Musical Examples for World Literatures in English,
(For our students only. Dear students,
to protect yourselves, you
should simply listen to the songs online but
not save them in your own computer.)
I. Religious music:
Qawwal (classical spiritual music of Sufism) 1. "Man
Atkeia Beparwah De Naal"; 2. "Sab
Vird Karo Allah Allah"-- by Nusrat Fateh Ali Khan (from Pakistan);
to Ram" (a variety of muscial cultures)--by Jai Uttal, Indian
born in New York
III. Musical Instruments:
Fantasy" -- by Zakir Hussain (an Indian percussionist)
Lovers" by Ali Akbar Khan "Two Lovers" uses Sarod, a
25 metal-stringed intrument carved from a single piece of wood, and is
based on a folk song from the Indian desert province of Rajasthan.)
I. Traditional folk music
The abeng us an instrument made from the horn of a cow. It
is played by blowing through a side hole located near the tip; the thumb
is simultaneously used to change pitch by covering another hole at the
very tip. This instrument is derived from a West African design.
The abeng is used primarily as a signalling
device. During the days when the Maroons were at war with the British
this instrument served as a vital means of communication. . .
.By posting a network of abeng-men as sentries around their settlements,
the rebels virtually ruled out the possibility of surprise attack.
[Today Abeng is used for various communication purposes, not just warning.]
Abeng: This recording was made
during the Christmas holiday, the only time of the year that the abeng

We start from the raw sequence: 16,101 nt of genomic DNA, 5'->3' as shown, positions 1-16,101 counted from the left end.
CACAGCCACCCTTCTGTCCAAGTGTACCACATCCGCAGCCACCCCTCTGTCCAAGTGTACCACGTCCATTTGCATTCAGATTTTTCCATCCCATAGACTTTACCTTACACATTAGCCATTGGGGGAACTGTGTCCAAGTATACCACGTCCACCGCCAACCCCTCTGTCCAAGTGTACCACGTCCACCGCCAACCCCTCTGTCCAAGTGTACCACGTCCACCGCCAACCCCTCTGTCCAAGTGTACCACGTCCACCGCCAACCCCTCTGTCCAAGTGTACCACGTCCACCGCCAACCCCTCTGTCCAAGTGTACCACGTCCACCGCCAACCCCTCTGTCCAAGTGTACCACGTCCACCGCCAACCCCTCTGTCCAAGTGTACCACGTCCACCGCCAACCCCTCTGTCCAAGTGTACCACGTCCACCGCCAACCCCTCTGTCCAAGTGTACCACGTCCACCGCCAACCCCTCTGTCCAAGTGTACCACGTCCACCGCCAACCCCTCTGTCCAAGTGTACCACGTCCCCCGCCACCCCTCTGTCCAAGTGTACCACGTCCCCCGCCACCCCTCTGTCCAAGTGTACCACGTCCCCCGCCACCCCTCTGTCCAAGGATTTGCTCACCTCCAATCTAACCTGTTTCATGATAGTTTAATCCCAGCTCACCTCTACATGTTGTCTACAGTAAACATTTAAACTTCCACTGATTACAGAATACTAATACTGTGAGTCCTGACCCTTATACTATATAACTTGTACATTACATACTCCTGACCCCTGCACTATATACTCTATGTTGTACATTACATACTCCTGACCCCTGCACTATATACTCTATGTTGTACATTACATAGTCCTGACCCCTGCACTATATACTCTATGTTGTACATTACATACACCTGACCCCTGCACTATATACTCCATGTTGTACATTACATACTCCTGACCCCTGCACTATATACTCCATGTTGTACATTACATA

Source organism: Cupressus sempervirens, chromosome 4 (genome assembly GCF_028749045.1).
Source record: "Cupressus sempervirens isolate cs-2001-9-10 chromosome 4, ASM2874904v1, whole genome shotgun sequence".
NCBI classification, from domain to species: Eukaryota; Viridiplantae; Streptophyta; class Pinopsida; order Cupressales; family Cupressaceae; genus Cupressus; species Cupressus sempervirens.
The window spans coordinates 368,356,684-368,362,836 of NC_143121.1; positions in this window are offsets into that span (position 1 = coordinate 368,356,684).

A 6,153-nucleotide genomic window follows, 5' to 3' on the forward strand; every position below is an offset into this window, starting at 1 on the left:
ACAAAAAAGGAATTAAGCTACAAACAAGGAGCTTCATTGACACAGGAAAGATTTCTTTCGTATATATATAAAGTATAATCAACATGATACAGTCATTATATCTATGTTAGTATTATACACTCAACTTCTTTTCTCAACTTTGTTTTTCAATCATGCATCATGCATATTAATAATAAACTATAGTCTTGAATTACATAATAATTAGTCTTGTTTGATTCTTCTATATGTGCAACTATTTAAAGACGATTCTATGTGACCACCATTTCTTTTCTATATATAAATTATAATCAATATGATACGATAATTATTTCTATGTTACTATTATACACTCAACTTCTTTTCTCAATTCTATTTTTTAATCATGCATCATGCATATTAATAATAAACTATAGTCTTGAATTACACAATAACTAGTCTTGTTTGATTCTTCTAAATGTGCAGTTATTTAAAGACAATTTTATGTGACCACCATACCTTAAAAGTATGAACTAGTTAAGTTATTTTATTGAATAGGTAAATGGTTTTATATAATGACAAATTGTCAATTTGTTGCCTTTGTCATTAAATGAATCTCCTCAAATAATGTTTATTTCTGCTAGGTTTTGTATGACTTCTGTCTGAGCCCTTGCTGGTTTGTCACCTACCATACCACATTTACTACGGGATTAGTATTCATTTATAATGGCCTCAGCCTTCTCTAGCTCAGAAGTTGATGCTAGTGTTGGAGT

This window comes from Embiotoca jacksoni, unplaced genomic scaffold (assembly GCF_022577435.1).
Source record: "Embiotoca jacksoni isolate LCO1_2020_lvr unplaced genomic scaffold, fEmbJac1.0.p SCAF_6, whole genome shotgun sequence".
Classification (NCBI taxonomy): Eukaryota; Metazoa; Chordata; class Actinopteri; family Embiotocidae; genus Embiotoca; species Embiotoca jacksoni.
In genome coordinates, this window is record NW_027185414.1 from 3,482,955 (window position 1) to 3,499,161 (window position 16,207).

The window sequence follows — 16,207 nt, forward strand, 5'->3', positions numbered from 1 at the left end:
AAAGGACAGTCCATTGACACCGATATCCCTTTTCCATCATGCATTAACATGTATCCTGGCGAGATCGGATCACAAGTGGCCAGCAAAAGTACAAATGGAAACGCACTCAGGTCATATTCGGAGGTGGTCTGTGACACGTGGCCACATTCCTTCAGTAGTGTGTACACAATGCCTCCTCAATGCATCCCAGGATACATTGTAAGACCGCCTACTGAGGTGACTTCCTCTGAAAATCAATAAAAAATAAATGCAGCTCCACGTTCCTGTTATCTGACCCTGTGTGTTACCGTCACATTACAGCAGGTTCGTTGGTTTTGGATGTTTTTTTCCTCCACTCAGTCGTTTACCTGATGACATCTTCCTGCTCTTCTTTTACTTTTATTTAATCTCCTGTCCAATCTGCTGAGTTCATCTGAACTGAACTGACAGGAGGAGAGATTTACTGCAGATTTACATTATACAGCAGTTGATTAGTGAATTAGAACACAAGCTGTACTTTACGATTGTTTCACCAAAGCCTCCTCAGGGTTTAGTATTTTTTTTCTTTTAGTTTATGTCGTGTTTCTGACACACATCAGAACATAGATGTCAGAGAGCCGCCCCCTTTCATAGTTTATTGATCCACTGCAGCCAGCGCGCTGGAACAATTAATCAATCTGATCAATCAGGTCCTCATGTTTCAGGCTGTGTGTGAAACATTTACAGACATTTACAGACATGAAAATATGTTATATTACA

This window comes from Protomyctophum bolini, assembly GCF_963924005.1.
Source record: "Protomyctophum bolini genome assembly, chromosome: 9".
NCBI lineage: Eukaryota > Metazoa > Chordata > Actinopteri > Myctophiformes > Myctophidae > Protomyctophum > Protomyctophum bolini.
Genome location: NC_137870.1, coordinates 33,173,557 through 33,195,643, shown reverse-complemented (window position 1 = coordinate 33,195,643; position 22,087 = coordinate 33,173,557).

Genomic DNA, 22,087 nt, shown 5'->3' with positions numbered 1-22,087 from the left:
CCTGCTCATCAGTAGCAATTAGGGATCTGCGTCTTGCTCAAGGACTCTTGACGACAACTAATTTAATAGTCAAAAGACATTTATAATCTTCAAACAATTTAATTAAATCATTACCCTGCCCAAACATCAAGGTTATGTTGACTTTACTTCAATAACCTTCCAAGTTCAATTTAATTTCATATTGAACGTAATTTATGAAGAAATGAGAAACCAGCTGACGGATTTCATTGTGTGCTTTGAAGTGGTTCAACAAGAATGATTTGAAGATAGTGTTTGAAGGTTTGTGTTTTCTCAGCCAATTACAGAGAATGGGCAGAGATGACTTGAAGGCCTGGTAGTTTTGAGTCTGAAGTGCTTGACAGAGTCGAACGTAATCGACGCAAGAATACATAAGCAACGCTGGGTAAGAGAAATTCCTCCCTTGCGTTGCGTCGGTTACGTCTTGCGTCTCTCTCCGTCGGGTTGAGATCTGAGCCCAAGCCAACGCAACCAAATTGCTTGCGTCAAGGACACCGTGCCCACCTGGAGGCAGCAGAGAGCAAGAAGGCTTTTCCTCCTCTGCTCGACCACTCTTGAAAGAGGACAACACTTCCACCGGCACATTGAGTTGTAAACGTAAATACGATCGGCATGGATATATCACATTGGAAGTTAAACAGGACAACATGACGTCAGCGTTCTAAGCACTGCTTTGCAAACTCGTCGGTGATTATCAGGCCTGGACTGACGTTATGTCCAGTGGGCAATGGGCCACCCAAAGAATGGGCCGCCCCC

can be freely blown. The player is here ushering in the holiday.
A pan-African-Jamaican drumming style. Through its influence on Jamaican
popular music, from ska to reggae, it has had an international impact.
The performance: These young Maroon
men are using the traditional accompanying Maroon drums to play the Nyabingi
style. . . . In this spontaneious performance, the singers move through
a medley of well-known Rastafarian chants.
Shows the influence of the Afro-Protestant Revival churches.
The recording: "Fight for War":
This song, which admonishes listeners to fight for their cause, resonates
with both Revivalist themes and the militant Maroon past.
(The three songs above are from Maroon
Music from the Earliest Free Black Communities of Jamaica)
Mighty Sparrow (remote) "Dan in the Man in the Van" the
Woman No Cry"; "I
Shot the Sheriff"
(lyrics: version 1,
Killing Me Softly: lyrics;
song, the video (1st
& "The Future"--lyric;
Atwood: "Tricks with